Showing Results: Most Recent
Pros: TL;DR A good looking, great performing, quiet card (plus included backplate). Nice value with the current promotional package - $30 discount + $30 rebate card + free Rise of the Tomb Raider game.
Overclocked without issues to 1458 MHz (using MSI Afterburner with custom fan profile) with temperatures no more than 65C in Valley Benchmark at 1080p Extreme HD preset. Easily beat my SLI GTX 670 setup on score, temperature, and noise. Firestrike yielded even greater improvements. See Other Thoughts below for detailed setup and results.
No coil whine that I could detect, and fans switch off by default below 60 degrees for silent operation. Even when they ramp up using my custom profile the noise is not objectionable. A gradually increasing, medium whooshing sound without objectionable high-pitched noise. I was a bit worried since others have reported coil whine and fan noise issues, but I guess I got lucky, as I am very sensitive to noise.
Elegant, understated looks with lighted white EVGA + model logo on top, which can be switched off if desired. A perfect match for my black and white build: white H440 case plus ASUS Z170-A motherboard with its white I/O section cover, and white Cable Mod custom cables.
Length is no greater than the ASUS GTX 670 DirectCU IIs it replaced, and it is slightly narrower. I estimate it's around 30% heavier, but strangely there is barely any sag when installed compared to those cards.
The price was right for me - with Newegg's promotional price of $649.99 with $30 mail-in rebate, plus free Rise of the Tomb Raider game included, which I wanted anyway. I received the previous Tomb Raider game with a GTX 670 purchase and it was better than I expected.
Cons: None to speak of. Although some cards can be had with a higher factory overclock, they cost more (especially the ones with built-in water cooling) and would not suit the look of my build as well. This card is plenty for 1440p gaming at 60+ FPS with mostly maxed out settings.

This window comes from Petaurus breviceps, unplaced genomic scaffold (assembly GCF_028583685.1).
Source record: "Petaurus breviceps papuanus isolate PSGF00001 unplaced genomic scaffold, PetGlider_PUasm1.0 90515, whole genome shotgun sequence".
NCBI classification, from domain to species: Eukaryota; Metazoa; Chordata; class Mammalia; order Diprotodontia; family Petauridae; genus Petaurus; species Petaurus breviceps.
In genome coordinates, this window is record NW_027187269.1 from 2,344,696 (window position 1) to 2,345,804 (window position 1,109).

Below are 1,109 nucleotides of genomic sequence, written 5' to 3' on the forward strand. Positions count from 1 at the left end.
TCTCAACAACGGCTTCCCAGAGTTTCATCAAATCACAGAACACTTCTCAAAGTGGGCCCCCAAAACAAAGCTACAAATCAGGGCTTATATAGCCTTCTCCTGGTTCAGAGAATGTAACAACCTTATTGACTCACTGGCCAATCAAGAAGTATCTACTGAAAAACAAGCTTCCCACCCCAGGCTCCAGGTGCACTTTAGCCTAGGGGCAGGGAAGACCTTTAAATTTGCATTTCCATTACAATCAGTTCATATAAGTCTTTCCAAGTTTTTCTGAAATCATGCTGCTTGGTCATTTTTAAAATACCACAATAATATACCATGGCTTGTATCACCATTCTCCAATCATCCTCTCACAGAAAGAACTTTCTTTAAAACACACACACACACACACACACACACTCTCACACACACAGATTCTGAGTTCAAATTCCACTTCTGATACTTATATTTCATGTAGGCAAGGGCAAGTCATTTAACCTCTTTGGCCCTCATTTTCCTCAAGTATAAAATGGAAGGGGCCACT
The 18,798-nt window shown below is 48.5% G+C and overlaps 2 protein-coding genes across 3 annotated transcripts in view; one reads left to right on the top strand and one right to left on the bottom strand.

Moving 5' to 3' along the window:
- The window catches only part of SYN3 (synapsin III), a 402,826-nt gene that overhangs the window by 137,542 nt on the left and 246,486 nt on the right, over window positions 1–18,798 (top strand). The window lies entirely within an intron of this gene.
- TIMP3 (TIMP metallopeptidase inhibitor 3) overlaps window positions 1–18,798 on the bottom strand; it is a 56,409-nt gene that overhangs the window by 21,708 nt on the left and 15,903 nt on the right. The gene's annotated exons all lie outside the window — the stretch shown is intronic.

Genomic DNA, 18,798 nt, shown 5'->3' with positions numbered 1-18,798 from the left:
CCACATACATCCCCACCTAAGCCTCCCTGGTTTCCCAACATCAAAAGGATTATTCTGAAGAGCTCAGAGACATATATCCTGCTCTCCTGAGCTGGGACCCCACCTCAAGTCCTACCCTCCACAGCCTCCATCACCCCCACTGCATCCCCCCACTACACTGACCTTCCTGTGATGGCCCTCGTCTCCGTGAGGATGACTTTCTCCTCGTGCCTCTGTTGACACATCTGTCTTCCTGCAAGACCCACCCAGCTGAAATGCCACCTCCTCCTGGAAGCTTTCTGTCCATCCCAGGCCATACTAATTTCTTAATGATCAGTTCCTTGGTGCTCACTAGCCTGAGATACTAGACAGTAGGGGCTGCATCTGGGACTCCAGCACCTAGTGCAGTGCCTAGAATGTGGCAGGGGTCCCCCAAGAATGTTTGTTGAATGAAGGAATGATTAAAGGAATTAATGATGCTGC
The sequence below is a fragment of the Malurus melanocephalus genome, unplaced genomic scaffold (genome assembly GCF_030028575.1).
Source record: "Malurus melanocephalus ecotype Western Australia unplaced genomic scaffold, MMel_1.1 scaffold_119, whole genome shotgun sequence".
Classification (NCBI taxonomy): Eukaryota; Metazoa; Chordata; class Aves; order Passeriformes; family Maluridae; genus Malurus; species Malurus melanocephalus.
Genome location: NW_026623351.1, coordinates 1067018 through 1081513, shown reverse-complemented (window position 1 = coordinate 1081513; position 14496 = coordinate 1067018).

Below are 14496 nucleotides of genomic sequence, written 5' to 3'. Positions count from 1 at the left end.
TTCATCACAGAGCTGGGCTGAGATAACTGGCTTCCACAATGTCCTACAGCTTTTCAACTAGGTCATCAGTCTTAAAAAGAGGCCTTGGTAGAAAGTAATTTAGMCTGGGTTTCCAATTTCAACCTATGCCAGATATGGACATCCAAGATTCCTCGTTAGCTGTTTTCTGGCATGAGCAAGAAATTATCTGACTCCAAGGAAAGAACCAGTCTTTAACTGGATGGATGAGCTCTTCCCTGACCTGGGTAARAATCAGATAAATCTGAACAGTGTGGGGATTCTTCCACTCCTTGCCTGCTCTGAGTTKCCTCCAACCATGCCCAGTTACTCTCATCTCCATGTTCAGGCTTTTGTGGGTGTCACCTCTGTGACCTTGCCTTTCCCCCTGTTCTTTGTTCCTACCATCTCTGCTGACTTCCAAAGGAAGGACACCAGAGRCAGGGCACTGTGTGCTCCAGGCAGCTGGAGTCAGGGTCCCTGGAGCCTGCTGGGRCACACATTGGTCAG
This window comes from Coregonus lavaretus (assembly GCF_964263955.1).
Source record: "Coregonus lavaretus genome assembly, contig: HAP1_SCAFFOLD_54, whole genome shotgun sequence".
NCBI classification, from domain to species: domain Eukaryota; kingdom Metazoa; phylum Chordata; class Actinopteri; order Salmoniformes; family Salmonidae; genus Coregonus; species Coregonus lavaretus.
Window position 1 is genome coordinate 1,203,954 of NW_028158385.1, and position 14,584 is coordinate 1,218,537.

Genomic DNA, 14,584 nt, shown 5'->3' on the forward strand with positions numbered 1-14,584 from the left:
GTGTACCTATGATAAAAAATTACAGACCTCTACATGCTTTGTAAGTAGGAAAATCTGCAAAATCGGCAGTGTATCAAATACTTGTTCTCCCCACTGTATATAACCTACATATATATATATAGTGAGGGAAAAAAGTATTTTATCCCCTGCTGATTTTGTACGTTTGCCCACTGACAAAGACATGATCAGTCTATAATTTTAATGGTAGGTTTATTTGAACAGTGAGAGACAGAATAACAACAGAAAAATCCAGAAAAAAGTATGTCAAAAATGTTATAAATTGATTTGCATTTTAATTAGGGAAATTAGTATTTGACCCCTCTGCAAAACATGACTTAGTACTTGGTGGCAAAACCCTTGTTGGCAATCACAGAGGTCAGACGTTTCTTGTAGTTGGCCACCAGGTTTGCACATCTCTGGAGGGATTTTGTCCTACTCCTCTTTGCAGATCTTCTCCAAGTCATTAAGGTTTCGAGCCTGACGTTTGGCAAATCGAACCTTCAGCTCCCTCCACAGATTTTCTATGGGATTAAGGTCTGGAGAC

Other Thoughts: I have not truly pushed its limits yet as I don't want to stress the card unduly, and will settle for a medium overclock as adequate for everyday gaming. I was originally going to hang on to my GTX 670s until the next video card generation, but with their 2GB of VRAM they were going to be hampered in some of the newer games I recently bought, eg. Shadow of Mordor, GTA V, etc., especially at 1440p. When I saw the promo price + rebate + free Tomb Raider game I decided to take the plunge, and so far have not regretted my purchase.
My older cards in SLI performed quite well, but ran quite hot (and loud) in the H440, which is more suited to a single card setup (unless watercooled) due to its middling airflow capability.
Case: NZXT H440
Mobo: ASUS Z170-A
CPU: i7-6700K @ 4.7 GHz
Cooler: Corsair H100i w/ SP120 Quiet Edition fans
RAM: 32GB GSkill TridentZ @ 3000 MHz
SSD: Samsung 950 Pro M.2 (boot drive)
OS: Windows 10 Home
GPU: EVGA GTX 980 Ti SC ACX 2.0+ (reviewed product) vs. ASUS GTX 670 DirectCU II SLI (comparison product)
Unigine Valley (1920x1080, 8xAA, Extreme HD preset):
GTX 670 SLI - FPS 81.0 (Min 38.3, Max 156.1) Score 3392
GTX 980 Ti - FPS 96.2 (Min 43.6, Max 183.2) Score 4026
GTX 670 SLI - 11172
GTX 980 Ti - 16141
Firestrike Extreme (1440p):
GTX 670 SLI - 5954
GTX 980 Ti - 8224
The 670s (@ 1215 MHz) would reach up to 90 degrees in the above tests, while the 980 Ti (@ 1458 MHz) never went above 65 degrees, and the 670 fan noise was subjectively twice as loud. Towards the end of testing the GTX 670s started glitching out and freezing, needing a forced reboot to recover, so I may have been driving them past their limit, whereas the 980 Ti reformed flawlessly throughout.
I also had the chance to test a friend's GTX 780s (ASUS Poseidon, though not watercooled) in SLI on an i7-4790K rig - they managed 14000+ in Firestrike without overclocking, which is pretty close to the 980 Ti. In that situation I would probably hang onto them for a while, despite their 3GB VRAM disadvantage.
I believe the Nvidia promo for the free Tomb Raider game is until 2/16/16 (or possibly they run out of codes) - don't quote me on that, it's "to the best of my knowledge". At any rate, I got my Steam code within an hour of my purchase on 1/14/16.
This is my first EVGA video card. I am very happy with its performance and quality, and glad I did not wait for the next generation of GPUs before upgrading.